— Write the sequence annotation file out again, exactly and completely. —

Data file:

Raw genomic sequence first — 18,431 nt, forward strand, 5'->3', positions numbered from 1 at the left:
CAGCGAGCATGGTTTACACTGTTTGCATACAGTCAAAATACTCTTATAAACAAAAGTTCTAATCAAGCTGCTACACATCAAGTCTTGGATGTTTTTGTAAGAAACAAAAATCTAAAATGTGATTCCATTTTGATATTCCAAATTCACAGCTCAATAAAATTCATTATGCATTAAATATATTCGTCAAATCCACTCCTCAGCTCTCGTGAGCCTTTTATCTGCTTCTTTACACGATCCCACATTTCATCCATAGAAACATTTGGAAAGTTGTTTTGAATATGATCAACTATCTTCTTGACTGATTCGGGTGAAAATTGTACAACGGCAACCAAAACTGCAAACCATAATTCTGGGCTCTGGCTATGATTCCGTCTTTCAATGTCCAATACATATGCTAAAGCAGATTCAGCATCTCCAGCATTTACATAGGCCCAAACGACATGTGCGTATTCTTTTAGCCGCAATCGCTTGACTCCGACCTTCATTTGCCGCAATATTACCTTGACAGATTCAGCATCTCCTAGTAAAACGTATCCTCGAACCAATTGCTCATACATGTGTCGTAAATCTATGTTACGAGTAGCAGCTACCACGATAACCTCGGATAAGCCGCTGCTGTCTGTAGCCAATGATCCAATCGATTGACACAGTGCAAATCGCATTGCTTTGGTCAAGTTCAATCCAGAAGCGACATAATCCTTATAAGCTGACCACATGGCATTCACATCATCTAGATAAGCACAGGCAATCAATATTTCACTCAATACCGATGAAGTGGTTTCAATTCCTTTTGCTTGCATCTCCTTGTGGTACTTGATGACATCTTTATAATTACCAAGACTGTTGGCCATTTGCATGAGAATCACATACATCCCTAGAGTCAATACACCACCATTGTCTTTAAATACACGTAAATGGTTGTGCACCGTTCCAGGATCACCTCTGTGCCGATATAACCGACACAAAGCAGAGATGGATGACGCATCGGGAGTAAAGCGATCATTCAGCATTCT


Raw genomic sequence first — 18,431 nt, forward strand, 5'->3', positions numbered from 1 at the left:
CAGCGAGCATGGTTTACACTGTTTGCATACAGTCAAAATACTCTTATAAACAAAAGTTCTAATCAAGCTGCTACACATCAAGTCTTGGATGTTTTTGTAAGAAACAAAAATCTAAAATGTGATTCCATTTTGATATTCCAAATTCACAGCTCAATAAAATTCATTATGCATTAAATATATTCGTCAAATCCACTCCTCAGCTCTCGTGAGCCTTTTATCTGCTTCTTTACACGATCCCACATTTCATCCATAGAAACATTTGGAAAGTTGTTTTGAATATGATCAACTATCTTCTTGACTGATTCGGGTGAAAATTGTACAACGGCAACCAAAACTGCAAACCATAATTCTGGGCTCTGGCTATGATTCCGTCTTTCAATGTCCAATACATATGCTAAAGCAGATTCAGCATCTCCAGCATTTACATAGGCCCAAACGACATGTGCGTATTCTTTTAGCCGCAATCGCTTGACTCCGACCTTCATTTGCCGCAATATTACCTTGACAGATTCAGCATCTCCTAGTAAAACGTATCCTCGAACCAATTGCTCATACATGTGTCGTAAATCTATGTTACGAGTAGCAGCTACCACGATAACCTCGGATAAGCCGCTGCTGTCTGTAGCCAATGATCCAATCGATTGACACAGTGCAAATCGCATTGCTTTGGTCAAGTTCAATCCAGAAGCGACATAATCCTTATAAGCTGACCACATGGCATTCACATCATCTAGATAAGCACAGGCAATCAATATTTCACTCAATACCGATGAAGTGGTTTCAATTCCTTTTGCTTGCATCTCCTTGTGGTACTTGATGACATCTTTATAATTACCAAGACTGTTGGCCATTTGCATGAGAATCACATACATCCCTAGAGTCAATACACCACCATTGTCTTTAAATACACGTAAATGGTTGTGCACCGTTCCAGGATCACCTCTGTGCCGATATAACCGACACAAAGCAGAGATGGATGACGCATCGGGAGTAAAGCGATCATTCAGCATTCT